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The R Word

Regulation. The word you thought would never cross Republican lips has been uttered by a cabinet-level official. Treasury Secretary Henry M. Paulson Jr. announced March 26 that it is time for “us all to think more broadly about the regulatory and supervisory framework” for financial institutions. Since the Great Depression, the federal government has regulated commercial banks, overseeing their transactions, limiting their activities and establishing reserve requirements. Until now, it has not regulated other financial institutions. Following the Federal Reserve Bank’s recent agreement to back up the purchase of Bear Stearns with a $30 billion guarantee, fear of a massive financial collapse has forced the administration to propose a comprehensive program to revamp the government’s role in financial markets.

The administration’s plan, announced March 31, would centralize the regulatory activities of five existing agencies in the Federal Reserve Bank. It would establish a new agency to oversee business conduct and consumer protection, and it would set up a Mortgage Guarantee Protection Commission to license mortgage brokers. The program carries out a long-needed overhaul of regulatory structures, making U.S. investment houses more competitive with European ones, and it aims to prevent a repeat of the subprime mortgage crisis. But it does not address the changes in the scale, technology and pacing of financial transactions that make new sorts of regulation so necessary. It was the supposed “creativity” in the design of new securities, together with the lack of supervision, that turned the subprime mortgage crisis into a threat to the global economy. Stimulating greater prudence in the investment business in ways appropriate to today’s global economy will take still more farsighted proposals by Congress and the next administration.


Turmoil in Tibet

Tibetans erupted into protest beginning March 10, the anniversary of Tibet’s unsuccessful 1959 uprising, in reaction to China’s policies toward their land. The 1959 uprising precipitated the Dalai Lama’s flight to India, where he remains in exile with thousands of other Tibetans. The timing of the protests may well have been intended to draw the world’s attention to the Tibetans’ grievances five months before the Olympic Games are to begin in Beijing. China’s constitution guarantees freedom of speech, but that guarantee is belied, for example, by the trial of human rights lawyer Hu Jia on charges of subversion for criticizing China’s poor human rights record.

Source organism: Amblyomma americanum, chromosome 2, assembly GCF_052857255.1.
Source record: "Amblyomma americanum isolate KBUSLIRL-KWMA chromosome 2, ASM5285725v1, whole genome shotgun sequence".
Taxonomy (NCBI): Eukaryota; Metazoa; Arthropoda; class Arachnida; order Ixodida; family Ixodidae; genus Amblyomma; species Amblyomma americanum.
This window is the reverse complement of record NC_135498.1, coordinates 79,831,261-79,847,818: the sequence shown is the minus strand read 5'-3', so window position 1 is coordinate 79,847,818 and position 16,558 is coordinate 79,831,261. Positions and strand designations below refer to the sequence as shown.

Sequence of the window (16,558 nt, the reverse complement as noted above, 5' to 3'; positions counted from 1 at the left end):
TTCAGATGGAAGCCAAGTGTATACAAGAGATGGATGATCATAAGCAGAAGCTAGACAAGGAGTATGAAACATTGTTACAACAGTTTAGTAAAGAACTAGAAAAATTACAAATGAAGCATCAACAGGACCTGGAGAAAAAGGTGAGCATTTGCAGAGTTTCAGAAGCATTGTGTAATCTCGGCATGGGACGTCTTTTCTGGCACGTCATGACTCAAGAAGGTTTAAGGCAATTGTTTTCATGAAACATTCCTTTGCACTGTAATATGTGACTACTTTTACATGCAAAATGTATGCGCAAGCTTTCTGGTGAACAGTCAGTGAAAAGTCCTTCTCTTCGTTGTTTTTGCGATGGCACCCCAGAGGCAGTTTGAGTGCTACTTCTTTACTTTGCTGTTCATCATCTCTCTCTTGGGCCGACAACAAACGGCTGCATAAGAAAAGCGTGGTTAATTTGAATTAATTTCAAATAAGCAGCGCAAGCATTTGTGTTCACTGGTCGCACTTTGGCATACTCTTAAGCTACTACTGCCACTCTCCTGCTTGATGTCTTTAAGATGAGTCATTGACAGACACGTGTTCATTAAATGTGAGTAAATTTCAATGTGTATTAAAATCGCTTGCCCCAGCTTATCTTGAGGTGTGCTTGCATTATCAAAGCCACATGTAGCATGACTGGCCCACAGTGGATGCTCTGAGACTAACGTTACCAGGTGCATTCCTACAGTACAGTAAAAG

China blames the Dalai Lama, Tibet’s spiritual leader and the recipient of the Nobel Prize for Peace in 1989, for fomenting the riots in Tibet’s capital, Lhasa, as well as in Chinese provinces with large Tibetan populations. He himself has called violence suicidal and says the answer lies in dialogue focused on justice. He disagrees with Tibetan activists who call for independence for the province. His own hope is for greater autonomy and respect for Tibetan culture. In an address after Easter Sunday Mass in St. Peter’s Square, Pope Benedict XVI called for peace in strife-torn regions, including Tibet. He urged “solutions that will safeguard peace and the common good.”

Over 130 days, the Olympic torch is being carried on a journey around the world, in what the Beijing Olympics Organizing Committee calls a “Journey of Harmony.” Harmony in Tibet, though, can come only when the Chinese government respects the human rights and the interests of the Tibetan people.

New Planets, New Life?

“My Very Educated Mother Just Showed Us Nine Planets.” Until recently this mnemonic was the way millions of students learned the name and number of the planets and their relative distance from the sun, beginning with M for Mercury and ending with P for Pluto. In August 2006, however, astronomers decided that Pluto was one of 44 dwarf or mini-planets. A loss. But at the same time, scientists continue to discover more exoplanets—planets beyond our solar system.

Since the early 1990s over 277 of these have been discovered orbiting nearby stars (nearby meaning 500 or so light years from our solar system). Do these planets have life on them? Some of them have water and methane, preconditions for life as we know it. Might there be human life? Too early to tell. What about a savior? Back in 1960, L. C. McHugh, S.J., an associate editor of America, saw no problem with such considerations. He wrote with amazing foresight, “It is exceedingly probable that billions of planets occupy the ‘golden zones’ of distant suns where temperature and other energy factors favor the emergence of life.” He went further, exploring the possibility of human beings. And he took one additional step. He did “not even find any difficulty in conceiving a thousand incarnations of each or all the Persons of the Trinity.” The universe was recently estimated to be 13.77 billion years old. As exciting scientific exploration of the universe increases, so should the Christian’s appreciation of the Creator.

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